Diagnosis day – two years on

It’s been a whole year since my last diagnosis day post. It’s gone by in the blink of an eye, I really hope the rest of his life doesn’t go the fast because I really can’t keep up!

This year is probably not as upbeat as last year. I feel like we’ve had an awful couple of weeks.

Fortunately for us we seem to have managed to get our head around pws and life was running quite smoothly. All the professionals we need at the moment are in place. Olivers doing far better than we ever expected him to be doing at 2 years old. Especially after being given the bleak summary by that neonatal doctor.

I imagine you have sensed that there’s a but in here…and there is.

Olivers seizures have become worse and the pattern of him being unwell to cause them has disappeared. In October alone he had 19, these are only the ones that I’ve managed to log as well. More could have happened with us being unaware because we hadn’t really been looking for them. Don’t get me wrong I know this isn’t as many as other children have…but it’s considerably higher than the general population.

I am now back into an undiagnosed fuzzy state. I feel lost and helpless. I keep attempting to convince myself that in 6 months time I’ll be looking back and wondering what on Earth I was worried about…unfortunately that’s still 6 months off and it feels like a very, very long way off.

My head is racing and I’ve now found that trying to concentrate on anything at all is hard work. It’s taken me a few days to pull this short post together.

I find that every little thing he does makes me wonder is it normal odd child things or is it seizure activity

They have said that they are pretty sure it’s epilepsy but EEG’s aren’t confirming that and we’re waiting to hear about our MRI results. He’s on medication now and it seems to be working. He’s still had a number of seizures on it but they have calmed down and after a three day stay in hospital with ones happening every few hours it’s a relief to be able to deal with maybe one or two a day. The only downside to medication is that I now don’t know if his change in personality is age, seizures or the medication. Two year olds have tantrums and push boundaries but a matter of weeks ago he was so laid back that he was horizontal…now he claws my face and throws himself everywhere.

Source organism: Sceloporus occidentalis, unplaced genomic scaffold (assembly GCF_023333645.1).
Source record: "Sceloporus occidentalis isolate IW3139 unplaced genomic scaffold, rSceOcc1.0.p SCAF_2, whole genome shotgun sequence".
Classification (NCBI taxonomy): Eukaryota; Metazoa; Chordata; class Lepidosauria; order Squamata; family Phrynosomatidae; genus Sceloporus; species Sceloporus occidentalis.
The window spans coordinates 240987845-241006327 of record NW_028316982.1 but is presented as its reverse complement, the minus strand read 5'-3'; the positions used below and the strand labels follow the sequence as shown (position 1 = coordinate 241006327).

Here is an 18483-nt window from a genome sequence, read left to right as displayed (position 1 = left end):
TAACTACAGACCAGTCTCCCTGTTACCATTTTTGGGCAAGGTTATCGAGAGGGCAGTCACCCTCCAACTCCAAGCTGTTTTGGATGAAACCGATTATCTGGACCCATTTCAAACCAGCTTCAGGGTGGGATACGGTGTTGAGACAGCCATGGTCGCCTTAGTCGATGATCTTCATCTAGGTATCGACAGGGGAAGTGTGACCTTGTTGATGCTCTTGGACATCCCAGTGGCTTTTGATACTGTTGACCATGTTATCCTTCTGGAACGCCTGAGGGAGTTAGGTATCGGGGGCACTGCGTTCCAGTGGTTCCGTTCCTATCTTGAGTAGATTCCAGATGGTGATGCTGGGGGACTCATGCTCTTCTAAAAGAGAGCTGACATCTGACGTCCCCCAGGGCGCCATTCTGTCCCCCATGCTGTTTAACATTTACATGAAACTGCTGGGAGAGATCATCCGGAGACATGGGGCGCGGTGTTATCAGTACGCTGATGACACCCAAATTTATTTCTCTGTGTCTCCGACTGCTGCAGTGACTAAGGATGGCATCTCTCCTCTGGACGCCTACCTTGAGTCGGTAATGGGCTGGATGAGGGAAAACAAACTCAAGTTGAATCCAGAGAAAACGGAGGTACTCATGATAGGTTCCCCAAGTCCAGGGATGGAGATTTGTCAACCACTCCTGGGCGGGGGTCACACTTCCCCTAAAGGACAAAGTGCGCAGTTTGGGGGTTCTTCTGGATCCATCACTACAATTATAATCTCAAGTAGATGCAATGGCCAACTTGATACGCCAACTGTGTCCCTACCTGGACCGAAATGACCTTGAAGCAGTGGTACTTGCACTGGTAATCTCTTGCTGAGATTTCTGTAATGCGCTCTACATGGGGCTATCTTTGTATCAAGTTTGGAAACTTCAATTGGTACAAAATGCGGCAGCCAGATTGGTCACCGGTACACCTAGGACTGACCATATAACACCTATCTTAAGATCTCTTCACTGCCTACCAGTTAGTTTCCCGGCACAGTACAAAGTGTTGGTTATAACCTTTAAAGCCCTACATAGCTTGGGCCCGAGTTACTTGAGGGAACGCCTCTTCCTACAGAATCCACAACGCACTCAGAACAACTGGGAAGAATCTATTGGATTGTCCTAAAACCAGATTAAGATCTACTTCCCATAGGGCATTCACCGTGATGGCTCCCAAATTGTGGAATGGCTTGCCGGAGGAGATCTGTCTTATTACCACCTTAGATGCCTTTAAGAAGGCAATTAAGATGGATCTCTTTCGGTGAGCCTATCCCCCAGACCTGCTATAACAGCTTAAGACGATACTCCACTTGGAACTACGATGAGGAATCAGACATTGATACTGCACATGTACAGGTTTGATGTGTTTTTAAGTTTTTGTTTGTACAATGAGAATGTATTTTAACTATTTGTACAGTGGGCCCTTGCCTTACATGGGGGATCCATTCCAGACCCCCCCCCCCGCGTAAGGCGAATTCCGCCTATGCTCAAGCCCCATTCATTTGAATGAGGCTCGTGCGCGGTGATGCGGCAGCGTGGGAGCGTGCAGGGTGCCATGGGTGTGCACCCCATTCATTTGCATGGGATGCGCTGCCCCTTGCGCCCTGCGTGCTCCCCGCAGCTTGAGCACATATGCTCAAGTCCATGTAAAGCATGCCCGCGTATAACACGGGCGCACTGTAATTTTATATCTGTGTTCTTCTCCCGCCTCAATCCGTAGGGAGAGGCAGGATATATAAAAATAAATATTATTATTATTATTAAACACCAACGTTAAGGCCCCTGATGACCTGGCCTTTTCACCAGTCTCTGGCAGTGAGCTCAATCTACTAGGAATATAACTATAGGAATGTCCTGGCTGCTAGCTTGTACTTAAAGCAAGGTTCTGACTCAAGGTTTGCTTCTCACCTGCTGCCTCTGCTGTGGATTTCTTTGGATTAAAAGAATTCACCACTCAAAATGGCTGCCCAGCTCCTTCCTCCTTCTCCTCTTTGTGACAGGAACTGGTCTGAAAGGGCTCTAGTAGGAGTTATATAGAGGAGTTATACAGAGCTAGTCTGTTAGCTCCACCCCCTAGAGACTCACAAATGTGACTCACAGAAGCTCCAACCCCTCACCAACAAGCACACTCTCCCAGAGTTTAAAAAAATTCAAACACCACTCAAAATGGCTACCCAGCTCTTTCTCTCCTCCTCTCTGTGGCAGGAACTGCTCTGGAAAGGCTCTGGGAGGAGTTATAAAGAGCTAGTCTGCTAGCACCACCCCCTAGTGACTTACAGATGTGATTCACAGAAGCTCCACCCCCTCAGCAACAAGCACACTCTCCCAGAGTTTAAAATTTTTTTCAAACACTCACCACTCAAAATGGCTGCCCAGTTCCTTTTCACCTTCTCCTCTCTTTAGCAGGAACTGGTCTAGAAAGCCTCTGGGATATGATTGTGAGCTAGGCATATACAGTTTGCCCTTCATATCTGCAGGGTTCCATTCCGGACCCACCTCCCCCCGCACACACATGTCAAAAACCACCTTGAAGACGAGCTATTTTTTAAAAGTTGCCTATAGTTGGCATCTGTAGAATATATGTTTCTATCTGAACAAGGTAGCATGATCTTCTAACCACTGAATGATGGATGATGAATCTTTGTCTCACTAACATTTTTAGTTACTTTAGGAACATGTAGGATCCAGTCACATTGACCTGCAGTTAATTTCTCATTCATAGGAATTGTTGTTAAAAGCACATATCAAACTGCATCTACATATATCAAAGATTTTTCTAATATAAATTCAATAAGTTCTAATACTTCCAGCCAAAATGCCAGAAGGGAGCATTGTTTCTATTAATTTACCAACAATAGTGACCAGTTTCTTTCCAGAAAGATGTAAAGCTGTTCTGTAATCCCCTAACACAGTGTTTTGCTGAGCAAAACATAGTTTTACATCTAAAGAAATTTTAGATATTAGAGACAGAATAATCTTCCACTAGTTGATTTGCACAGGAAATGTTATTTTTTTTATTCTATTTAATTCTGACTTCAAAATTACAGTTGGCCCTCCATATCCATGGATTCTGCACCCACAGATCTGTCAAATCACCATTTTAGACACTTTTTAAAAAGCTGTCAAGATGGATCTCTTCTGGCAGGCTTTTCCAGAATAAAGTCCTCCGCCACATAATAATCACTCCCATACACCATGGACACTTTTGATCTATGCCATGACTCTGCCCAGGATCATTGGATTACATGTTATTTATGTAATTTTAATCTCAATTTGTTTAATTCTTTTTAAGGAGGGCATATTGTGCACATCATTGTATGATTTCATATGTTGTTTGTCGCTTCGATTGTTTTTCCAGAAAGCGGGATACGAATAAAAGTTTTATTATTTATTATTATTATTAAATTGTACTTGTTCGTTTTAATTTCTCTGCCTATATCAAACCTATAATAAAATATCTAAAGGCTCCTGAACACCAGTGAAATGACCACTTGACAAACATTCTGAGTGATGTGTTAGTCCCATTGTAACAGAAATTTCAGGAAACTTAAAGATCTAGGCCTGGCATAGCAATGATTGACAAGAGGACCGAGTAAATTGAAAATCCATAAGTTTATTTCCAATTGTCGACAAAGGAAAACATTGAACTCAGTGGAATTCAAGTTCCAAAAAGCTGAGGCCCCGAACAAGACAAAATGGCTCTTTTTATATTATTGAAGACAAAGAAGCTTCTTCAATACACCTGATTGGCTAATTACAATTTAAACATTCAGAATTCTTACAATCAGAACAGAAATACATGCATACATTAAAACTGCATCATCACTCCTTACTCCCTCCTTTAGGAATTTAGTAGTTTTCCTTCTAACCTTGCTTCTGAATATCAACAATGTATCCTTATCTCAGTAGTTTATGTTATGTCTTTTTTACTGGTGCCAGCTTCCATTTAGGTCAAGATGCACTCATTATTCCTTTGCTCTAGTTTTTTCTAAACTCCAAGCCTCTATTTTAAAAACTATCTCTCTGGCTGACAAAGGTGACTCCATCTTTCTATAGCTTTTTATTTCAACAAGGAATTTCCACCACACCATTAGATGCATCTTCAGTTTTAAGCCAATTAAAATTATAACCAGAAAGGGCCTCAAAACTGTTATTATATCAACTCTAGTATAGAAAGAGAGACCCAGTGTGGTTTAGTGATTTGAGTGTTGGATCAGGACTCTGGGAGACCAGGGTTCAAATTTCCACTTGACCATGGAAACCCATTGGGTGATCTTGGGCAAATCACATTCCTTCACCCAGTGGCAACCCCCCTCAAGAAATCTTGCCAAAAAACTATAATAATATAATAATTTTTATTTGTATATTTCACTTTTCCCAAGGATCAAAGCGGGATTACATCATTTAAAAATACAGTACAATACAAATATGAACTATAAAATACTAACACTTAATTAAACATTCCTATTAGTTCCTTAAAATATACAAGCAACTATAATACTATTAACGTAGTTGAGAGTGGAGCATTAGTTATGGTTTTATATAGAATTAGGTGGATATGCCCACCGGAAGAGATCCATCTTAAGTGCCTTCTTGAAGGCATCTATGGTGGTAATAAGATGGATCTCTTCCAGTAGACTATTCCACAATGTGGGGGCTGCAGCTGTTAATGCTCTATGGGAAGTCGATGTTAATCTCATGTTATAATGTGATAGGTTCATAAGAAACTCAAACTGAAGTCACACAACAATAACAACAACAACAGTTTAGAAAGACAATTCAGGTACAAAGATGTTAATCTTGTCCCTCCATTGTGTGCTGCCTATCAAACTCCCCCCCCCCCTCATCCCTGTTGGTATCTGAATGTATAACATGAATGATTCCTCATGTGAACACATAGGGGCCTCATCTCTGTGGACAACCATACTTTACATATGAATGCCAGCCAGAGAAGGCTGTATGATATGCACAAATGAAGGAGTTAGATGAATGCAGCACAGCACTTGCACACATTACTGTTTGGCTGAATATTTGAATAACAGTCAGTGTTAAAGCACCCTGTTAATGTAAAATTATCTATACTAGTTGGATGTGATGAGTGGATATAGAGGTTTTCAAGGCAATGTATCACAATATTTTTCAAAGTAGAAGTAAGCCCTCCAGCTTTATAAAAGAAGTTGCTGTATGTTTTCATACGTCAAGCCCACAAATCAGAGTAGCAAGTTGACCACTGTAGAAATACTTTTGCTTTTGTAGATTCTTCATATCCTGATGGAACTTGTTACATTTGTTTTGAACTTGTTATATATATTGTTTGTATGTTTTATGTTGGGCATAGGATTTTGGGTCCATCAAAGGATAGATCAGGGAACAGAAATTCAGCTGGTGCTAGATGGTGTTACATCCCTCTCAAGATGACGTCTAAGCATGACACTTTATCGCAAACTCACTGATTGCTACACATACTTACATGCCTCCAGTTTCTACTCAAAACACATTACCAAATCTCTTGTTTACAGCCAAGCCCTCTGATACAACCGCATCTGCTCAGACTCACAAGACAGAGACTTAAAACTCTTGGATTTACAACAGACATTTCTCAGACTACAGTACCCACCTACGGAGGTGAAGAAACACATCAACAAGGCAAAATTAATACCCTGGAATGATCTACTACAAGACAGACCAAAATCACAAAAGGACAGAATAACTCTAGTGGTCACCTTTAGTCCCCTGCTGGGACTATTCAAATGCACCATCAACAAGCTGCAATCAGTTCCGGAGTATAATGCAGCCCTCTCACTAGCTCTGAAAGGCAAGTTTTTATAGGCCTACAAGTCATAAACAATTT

So approach with caution, my reactions tend to be quite delayed and often don’t make much, if any, sense. If you’ve asked a question and stare at you looking a bit blank it’s probably because, although I’m physically with you, I’m mentally somewhere else and it’s often completely unintentional, so just repeat yourself to make sure I’m listening.

A year on

Hoping that Oliver would just magically awaken one day and be just like all the other babies slipped away week by week, four weeks to the day of him being in the neonatal unit we were told that the consultants wanted to talk to us as our results were in. 

Mike hadn’t come into the unit that morning as he was trying to sort out our front so that when we eventually managed to get Oliver back home we didn’t have to fight the bushes to get him out of the car.  Before leaving Mike had joked saying ‘I bet because I’m not coming up they have the results’

We’d established a very hamster wheel routine of get up, eat a bit of breakfast, go to the hospital, stay until around 1. Go home do a few bits and then either go back for the late afternoon feed or the late night feed and a cuddle. Then go home and sleep. 

Or at least try and sleep.

It’s not so easy to sleep when the little sausage you carried for 9 months isn’t where he was supposed to be. 

So this timea year ago we were hopeful we’d get some answers and be able to start making some plans.